The treaty on the prohibition of nuclear weapons at the UN is yet to be followed by practical steps to reduce the risk of nuclear weapons. Fact remains that UN has not actually banned such weapons. Nuclear arsenal exists and might continue to exist.

According to a recent survey, the nuclear inventory of the world is estimated to be 14, 905 weapons. Russia has 7,000, the US has 6,800, France 300, China 270, the UK 215, Pakistan 215, India 115, Israel 80. Figures for North Korea are not available. Russia and the US together seem to have over 92 per cent of the world’s total nuclear inventory. Some former Soviet States of Ukraine, Belarus, and Kazakhstan are believed to have given away their nuclear weapons to Russia, after Budapest memorandums.

Uranium, the main fuel in a nuclear reactor, is not traded freely. Also, the technology to build nuclear reactors is closely guarded by a voluntary association of 46 countries. It is called NSG (Nuclear Supplier Group). Industrialized countries frame their own policies, much to the chagrin of developing countries that are eager to meet their growing clean energy demands. The global imbalance may be gauged from the fact that 97 per cent of nuclear tests were conducted by the US, Russia, France and UK, totalling 2,056. The US heads 1,030 tests, USSR/Russia 715, France 210, the UK 45, China 45, North Korea 6, India three, and Pakistan two. The highest number of tests were carried out between 1961 to 1970, height of the cold war that once brought the US and Russia to the brink of a nuclear war.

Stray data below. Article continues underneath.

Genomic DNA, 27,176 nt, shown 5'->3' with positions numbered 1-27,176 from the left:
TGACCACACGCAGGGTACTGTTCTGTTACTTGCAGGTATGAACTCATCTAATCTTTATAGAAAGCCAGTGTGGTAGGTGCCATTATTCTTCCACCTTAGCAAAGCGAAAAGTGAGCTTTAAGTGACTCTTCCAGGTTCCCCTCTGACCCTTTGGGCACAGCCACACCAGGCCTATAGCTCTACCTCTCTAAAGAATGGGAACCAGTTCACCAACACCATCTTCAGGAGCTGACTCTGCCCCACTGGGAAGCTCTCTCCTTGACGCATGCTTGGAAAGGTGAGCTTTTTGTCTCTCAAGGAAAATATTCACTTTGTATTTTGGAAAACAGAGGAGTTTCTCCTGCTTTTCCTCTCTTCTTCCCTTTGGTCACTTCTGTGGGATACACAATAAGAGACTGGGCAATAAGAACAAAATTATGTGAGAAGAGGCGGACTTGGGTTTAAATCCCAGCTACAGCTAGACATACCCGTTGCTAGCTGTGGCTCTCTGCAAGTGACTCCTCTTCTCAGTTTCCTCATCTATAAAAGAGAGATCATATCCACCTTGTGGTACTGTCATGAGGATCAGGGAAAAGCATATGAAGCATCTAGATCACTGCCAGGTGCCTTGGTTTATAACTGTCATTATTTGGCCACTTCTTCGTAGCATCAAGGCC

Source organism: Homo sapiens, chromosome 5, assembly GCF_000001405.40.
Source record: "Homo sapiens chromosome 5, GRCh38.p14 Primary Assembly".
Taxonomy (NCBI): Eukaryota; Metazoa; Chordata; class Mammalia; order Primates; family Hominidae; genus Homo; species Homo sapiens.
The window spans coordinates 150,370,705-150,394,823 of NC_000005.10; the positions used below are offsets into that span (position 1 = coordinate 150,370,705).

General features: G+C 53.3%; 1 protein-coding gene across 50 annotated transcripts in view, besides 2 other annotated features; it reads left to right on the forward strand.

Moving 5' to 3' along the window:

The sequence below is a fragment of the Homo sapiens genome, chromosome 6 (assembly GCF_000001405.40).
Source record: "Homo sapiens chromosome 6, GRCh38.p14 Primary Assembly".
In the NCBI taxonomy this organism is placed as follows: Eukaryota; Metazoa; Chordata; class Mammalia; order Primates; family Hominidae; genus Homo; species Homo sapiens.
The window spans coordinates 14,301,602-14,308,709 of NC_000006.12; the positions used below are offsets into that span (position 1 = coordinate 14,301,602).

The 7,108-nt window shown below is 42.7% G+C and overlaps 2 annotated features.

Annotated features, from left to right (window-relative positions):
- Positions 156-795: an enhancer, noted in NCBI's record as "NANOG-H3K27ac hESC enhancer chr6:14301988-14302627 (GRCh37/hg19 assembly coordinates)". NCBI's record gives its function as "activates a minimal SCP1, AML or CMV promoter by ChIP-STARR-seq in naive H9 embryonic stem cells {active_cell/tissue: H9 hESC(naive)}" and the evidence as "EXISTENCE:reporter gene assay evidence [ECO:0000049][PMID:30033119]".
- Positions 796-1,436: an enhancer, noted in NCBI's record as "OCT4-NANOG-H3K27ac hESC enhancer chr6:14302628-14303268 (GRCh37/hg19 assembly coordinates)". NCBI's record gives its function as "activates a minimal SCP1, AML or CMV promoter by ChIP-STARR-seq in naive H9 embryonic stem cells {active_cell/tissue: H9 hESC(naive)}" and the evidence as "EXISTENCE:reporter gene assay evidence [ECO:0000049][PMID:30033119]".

India, too, had invited criticism when it had conducted its nuclear test in 1998. Notwithstanding the fact that India is firm on its commitment to ‘no first use of nuclear weapons’, Pakistan has held out the threat of nuclear arms against India. Now, even the west is championing the cause of banning nuclear tests.

Today, India is a major critic of comprehensive Nuclear Tests Ban Treaty which is arguably discriminatory and allows the developed countries to maintain their monopoly. Therefore, India signed neither CTBT nor the Treaty of Non-proliferation of nuclear weapons.

According to a press release, far from banning the nuclear tests, the states with nuclear arms are now engaged in efforts to modernise their arsenals to be useful for decades to come. The US, for instance, is considering building smaller nuclear weapons to target buried facilities. Pakistan has tested nuclear weapons that could be deployed on the battlefield. Russia may be developing intermediate range missiles. China is fielding new, long-range missiles with multiple nuclear warheads. India is developing new weapons on new submarines. North Korea is racing to test and field a scary array of missiles.

None seems to be concerned about the stigma created by the ‘Prohibition treaty’ adopted by 122 nations. A safer world seems like a distant dream. The UN have a major role to play to preserve world peace. Restraint and caution is the need of the hour. Bringing the world to an end shouldn’t be this easy.

Predicting total annihilation from the sky down the earth through monstrous nuclear weaponry, the poet-thinker  Sahir had written: “Guzashta jang mein paiker jaley/magar iss baar ajab nahin ke parchhayian bhi jal jayein.” (In the last war, merely the bodies burnt/But this time, no wonder, if even the shadows are scorched.)